This is an interactivity in which you have to sort the steps in the completion of the square into the correct order to prove the formula for the solutions of quadratic equations.

If you take two tests and get a marks out of a maximum b in the first and c marks out of d in the second, does the mediant (a+c)/(b+d)lie between the results for the two tests separately.

This article looks at knight's moves on a chess board and introduces you to the idea of vectors and vector addition.

The first of two articles on Pythagorean Triples which asks how many right angled triangles can you find with the lengths of each side exactly a whole number measurement. Try it!

A quadrilateral inscribed in a unit circle has sides of lengths s1, s2, s3 and s4 where s1 ≤ s2 ≤ s3 ≤ s4. Find a quadrilateral of this type for which s1= sqrt2 and show s1 cannot. . . .

This is the second article on right-angled triangles whose edge lengths are whole numbers.

The first of five articles concentrating on whole number dynamics, ideas of general dynamical systems are introduced and seen in concrete cases.

Find the smallest positive integer N such that N/2 is a perfect cube, N/3 is a perfect fifth power and N/5 is a perfect seventh power.

The nth term of a sequence is given by the formula n^3 + 11n . Find the first four terms of the sequence given by this formula and the first term of the sequence which is bigger than one million. . . .

The country Sixtania prints postage stamps with only three values 6 lucres, 10 lucres and 15 lucres (where the currency is in lucres).Which values cannot be made up with combinations of these postage. . . .

Caroline and James pick sets of five numbers. Charlie chooses three of them that add together to make a multiple of three. Can they stop him?

Show that if three prime numbers, all greater than 3, form an arithmetic progression then the common difference is divisible by 6. What if one of the terms is 3?

Explore the continued fraction: 2+3/(2+3/(2+3/2+...)) What do you notice when successive terms are taken? What happens to the terms if the fraction goes on indefinitely?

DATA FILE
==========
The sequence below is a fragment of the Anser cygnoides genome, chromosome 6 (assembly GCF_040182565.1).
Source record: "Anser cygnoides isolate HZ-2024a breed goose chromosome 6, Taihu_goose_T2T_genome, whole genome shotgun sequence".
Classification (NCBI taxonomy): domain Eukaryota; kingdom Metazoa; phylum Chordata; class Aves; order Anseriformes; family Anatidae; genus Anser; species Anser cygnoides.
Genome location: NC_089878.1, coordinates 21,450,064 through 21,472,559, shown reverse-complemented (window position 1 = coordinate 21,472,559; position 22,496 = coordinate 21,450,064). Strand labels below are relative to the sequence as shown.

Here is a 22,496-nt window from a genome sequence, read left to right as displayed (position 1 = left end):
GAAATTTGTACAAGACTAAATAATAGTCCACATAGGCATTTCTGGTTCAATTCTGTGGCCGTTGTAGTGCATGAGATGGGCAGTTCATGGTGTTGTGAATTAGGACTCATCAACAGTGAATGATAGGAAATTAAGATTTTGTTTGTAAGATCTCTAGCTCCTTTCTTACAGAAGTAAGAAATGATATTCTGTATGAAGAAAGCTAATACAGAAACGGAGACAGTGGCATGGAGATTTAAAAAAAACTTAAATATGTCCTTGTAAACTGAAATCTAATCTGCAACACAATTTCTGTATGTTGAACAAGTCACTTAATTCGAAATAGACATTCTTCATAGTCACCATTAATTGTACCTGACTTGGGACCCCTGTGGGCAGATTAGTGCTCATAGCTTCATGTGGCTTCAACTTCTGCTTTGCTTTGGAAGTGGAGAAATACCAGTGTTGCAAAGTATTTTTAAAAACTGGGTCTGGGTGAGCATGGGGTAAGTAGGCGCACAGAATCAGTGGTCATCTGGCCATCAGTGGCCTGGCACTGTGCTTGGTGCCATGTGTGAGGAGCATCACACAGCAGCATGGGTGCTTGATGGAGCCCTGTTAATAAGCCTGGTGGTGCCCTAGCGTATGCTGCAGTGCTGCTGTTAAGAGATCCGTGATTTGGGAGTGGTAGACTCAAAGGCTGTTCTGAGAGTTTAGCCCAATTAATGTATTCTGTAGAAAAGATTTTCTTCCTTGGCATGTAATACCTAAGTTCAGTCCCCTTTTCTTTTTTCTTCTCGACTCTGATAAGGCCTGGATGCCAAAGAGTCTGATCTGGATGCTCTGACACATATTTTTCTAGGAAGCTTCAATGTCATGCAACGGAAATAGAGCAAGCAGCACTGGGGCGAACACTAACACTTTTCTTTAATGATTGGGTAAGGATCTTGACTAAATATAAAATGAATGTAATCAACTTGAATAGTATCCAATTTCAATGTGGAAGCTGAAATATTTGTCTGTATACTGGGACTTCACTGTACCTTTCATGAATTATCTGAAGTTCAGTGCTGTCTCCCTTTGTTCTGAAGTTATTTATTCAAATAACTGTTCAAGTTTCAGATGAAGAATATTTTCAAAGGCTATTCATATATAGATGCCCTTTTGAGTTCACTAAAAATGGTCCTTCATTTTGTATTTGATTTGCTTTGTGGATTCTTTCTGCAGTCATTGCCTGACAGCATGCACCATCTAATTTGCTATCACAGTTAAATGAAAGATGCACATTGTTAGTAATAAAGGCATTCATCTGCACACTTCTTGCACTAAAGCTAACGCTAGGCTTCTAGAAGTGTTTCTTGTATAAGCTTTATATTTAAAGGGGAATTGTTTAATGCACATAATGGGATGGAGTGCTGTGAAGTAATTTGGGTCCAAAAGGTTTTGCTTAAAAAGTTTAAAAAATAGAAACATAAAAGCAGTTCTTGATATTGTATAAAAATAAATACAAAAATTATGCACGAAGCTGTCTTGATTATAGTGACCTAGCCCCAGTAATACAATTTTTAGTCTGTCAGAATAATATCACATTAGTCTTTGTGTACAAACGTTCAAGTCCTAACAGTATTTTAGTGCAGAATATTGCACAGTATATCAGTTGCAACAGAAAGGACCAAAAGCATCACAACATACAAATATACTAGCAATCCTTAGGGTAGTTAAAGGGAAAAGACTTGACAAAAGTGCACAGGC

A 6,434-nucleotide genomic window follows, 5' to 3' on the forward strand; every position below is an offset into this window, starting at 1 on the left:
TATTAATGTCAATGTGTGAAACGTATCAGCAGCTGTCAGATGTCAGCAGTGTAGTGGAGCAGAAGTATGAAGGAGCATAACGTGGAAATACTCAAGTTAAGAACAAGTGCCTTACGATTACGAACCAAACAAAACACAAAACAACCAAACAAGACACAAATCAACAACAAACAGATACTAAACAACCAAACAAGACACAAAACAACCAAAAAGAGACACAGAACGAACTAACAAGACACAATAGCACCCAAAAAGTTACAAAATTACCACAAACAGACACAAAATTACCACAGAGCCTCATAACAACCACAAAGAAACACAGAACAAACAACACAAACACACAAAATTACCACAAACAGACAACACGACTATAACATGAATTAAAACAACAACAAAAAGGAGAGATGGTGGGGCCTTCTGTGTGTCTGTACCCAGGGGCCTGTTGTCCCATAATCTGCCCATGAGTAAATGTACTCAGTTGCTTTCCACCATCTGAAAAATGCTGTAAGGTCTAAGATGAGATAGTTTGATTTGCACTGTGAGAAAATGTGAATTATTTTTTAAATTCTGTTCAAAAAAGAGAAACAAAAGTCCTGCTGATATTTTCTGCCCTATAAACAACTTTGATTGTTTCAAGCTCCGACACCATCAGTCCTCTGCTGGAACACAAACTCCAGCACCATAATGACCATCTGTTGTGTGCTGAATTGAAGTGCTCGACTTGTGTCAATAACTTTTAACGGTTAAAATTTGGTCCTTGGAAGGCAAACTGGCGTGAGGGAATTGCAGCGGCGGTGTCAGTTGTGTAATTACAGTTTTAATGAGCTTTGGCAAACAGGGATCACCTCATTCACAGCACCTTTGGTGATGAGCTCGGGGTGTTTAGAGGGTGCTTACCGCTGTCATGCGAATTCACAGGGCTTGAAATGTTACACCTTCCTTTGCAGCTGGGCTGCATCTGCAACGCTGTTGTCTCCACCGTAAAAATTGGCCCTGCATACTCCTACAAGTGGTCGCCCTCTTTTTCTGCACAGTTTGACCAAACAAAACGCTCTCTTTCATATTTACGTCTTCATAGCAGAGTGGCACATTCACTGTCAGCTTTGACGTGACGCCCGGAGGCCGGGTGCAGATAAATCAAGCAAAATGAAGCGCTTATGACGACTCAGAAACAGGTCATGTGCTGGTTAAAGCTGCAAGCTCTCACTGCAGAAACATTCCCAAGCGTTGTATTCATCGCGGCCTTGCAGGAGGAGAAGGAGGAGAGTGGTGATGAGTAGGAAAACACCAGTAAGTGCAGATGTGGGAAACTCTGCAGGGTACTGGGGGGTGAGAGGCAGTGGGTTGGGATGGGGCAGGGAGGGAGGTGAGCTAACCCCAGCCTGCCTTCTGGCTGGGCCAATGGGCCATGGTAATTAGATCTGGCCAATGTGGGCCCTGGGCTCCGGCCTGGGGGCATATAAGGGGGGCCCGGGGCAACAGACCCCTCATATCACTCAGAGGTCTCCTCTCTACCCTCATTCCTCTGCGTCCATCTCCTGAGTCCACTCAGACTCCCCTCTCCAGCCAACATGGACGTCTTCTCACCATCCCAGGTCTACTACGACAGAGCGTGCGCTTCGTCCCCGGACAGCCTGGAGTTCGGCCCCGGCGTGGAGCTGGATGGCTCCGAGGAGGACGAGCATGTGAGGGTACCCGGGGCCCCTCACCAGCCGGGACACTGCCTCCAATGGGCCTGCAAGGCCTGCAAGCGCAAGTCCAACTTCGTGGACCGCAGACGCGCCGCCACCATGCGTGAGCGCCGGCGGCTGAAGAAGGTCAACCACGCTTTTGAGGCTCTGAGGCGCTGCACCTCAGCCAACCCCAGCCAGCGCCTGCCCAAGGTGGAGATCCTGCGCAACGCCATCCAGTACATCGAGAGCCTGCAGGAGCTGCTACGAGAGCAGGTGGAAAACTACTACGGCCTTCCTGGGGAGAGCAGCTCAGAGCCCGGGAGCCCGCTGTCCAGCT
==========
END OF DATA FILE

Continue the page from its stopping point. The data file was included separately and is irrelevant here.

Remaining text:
Is the mean of the squares of two numbers greater than, or less than, the square of their means?

Can you see how this picture illustrates the formula for the sum of the first six cube numbers?

The sums of the squares of three related numbers is also a perfect square - can you explain why?

If you think that mathematical proof is really clearcut and universal then you should read this article.

Start with any whole number N, write N as a multiple of 10 plus a remainder R and produce a new whole number N'. Repeat. What happens?

The picture illustrates the sum 1 + 2 + 3 + 4 = (4 x 5)/2. Prove the general formula for the sum of the first n natural numbers and the formula for the sum of the cubes of the first n natural. . . .

Four jewellers possessing respectively eight rubies, ten saphires, a hundred pearls and five diamonds, presented, each from his own stock, one apiece to the rest in token of regard; and they. . . .

This article extends the discussions in "Whole number dynamics I". Continuing the proof that, for all starting points, the Happy Number sequence goes into a loop or homes in on a fixed point.

In this third of five articles we prove that whatever whole number we start with for the Happy Number sequence we will always end up with some set of numbers being repeated over and over again.

Take any whole number between 1 and 999, add the squares of the digits to get a new number. Make some conjectures about what happens in general.

What happens to the perimeter of triangle ABC as the two smaller circles change size and roll around inside the bigger circle?